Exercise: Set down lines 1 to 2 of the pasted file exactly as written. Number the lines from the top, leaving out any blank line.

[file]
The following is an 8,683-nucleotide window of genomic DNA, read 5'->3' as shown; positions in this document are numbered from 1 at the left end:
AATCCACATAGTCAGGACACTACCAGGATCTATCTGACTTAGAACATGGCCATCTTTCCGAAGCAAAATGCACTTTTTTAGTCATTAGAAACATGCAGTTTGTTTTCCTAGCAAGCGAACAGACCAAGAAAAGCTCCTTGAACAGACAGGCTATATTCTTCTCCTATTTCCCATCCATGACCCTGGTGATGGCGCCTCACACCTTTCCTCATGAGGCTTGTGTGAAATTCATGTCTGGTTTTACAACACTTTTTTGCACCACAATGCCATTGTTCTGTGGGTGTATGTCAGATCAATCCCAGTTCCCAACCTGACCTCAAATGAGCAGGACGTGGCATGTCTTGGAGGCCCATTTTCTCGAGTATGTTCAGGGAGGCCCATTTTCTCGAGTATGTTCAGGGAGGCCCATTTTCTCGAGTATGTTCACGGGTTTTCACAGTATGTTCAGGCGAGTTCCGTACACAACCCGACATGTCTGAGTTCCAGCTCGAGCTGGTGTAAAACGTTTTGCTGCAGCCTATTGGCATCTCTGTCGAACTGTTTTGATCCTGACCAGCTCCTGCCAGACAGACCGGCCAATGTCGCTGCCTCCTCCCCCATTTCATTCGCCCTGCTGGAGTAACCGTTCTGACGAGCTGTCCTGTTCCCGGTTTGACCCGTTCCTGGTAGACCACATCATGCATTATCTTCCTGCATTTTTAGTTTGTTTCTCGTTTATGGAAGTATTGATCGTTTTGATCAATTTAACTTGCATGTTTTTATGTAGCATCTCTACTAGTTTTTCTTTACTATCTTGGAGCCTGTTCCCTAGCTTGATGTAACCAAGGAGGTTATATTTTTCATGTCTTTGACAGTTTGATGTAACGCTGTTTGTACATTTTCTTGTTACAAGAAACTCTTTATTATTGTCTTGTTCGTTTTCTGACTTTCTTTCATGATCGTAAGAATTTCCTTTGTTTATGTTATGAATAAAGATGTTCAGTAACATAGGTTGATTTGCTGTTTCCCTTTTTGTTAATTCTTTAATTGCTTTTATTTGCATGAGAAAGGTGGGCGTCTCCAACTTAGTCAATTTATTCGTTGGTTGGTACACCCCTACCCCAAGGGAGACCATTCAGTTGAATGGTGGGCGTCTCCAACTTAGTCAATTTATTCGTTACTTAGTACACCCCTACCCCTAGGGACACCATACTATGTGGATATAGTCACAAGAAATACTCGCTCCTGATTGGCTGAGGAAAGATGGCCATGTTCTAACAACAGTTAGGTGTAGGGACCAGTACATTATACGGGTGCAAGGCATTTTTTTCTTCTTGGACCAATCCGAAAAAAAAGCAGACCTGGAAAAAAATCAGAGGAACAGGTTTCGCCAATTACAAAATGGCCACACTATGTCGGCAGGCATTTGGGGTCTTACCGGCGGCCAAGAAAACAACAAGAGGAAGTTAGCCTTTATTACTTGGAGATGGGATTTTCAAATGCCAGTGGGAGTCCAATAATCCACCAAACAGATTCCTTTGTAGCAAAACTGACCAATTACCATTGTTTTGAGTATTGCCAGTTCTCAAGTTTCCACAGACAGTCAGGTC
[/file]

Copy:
The following is an 8,683-nucleotide window of genomic DNA, read 5'->3' as shown; positions in this document are numbered from 1 at the left end:
AATCCACATAGTCAGGACACTACCAGGATCTATCTGACTTAGAACATGGCCATCTTTCCGAAGCAAAATGCACTTTTTTAGTCATTAGAAACATGCAGTTTGTTTTCCTAGCAAGCGAACAGACCAAGAAAAGCTCCTTGAACAGACAGGCTATATTCTTCTCCTATTTCCCATCCATGACCCTGGTGATGGCGCCTCACACCTTTCCTCATGAGGCTTGTGTGAAATTCATGTCTGGTTTTACAACACTTTTTTGCACCACAATGCCATTGTTCTGTGGGTGTATGTCAGATCAATCCCAGTTCCCAACCTGACCTCAAATGAGCAGGACGTGGCATGTCTTGGAGGCCCATTTTCTCGAGTATGTTCAGGGAGGCCCATTTTCTCGAGTATGTTCAGGGAGGCCCATTTTCTCGAGTATGTTCACGGGTTTTCACAGTATGTTCAGGCGAGTTCCGTACACAACCCGACATGTCTGAGTTCCAGCTCGAGCTGGTGTAAAACGTTTTGCTGCAGCCTATTGGCATCTCTGTCGAACTGTTTTGATCCTGACCAGCTCCTGCCAGACAGACCGGCCAATGTCGCTGCCTCCTCCCCCATTTCATTCGCCCTGCTGGAGTAACCGTTCTGACGAGCTGTCCTGTTCCCGGTTTGACCCGTTCCTGGTAGACCACATCATGCATTATCTTCCTGCATTTTTAGTTTGTTTCTCGTTTATGGAAGTATTGATCGTTTTGATCAATTTAACTTGCATGTTTTTATGTAGCATCTCTACTAGTTTTTCTTTACTATCTTGGAGCCTGTTCCCTAGCTTGATGTAACCAAGGAGGTTATATTTTTCATGTCTTTGACAGTTTGATGTAACGCTGTTTGTACATTTTCTTGTTACAAGAAACTCTTTATTATTGTCTTGTTCGTTTTCTGACTTTCTTTCATGATCGTAAGAATTTCCTTTGTTTATGTTATGAATAAAGATGTTCAGTAACATAGGTTGATTTGCTGTTTCCCTTTTTGTTAATTCTTTAATTGCTTTTATTTGCATGAGAAAGGTGGGCGTCTCCAACTTAGTCAATTTATTCGTTGGTTGGTACACCCCTACCCCAAGGGAGACCATTCAGTTGAATGGTGGGCGTCTCCAACTTAGTCAATTTATTCGTTACTTAGTACACCCCTACCCCTAGGGACACCATACTATGTGGATATAGTCACAAGAAATACTCGCTCCTGATTGGCTGAGGAAAGATGGCCATGTTCTAACAACAGTTAGGTGTAGGGACCAGTACATTATACGGGTGCAAGGCATTTTTTTCTTCTTGGACCAATCCGAAAAAAAAGCAGACCTGGAAAAAAATCAGAGGAACAGGTTTCGCCAATTACAAAATGGCCACACTATGTCGGCAGGCATTTGGGGTCTTACCGGCGGCCAAGAAAACAACAAGAGGAAGTTAGCCTTTATTACTTGGAGATGGGATTTTCAAATGCCAGTGGGAGTCCAATAATCCACCAAACAGATTCCTTTGTAGCAAAACTGACCAATTACCATTGTTTTGAGTATTGCCAGTTCTCAAGTTTCCACAGACAGTCAGGTC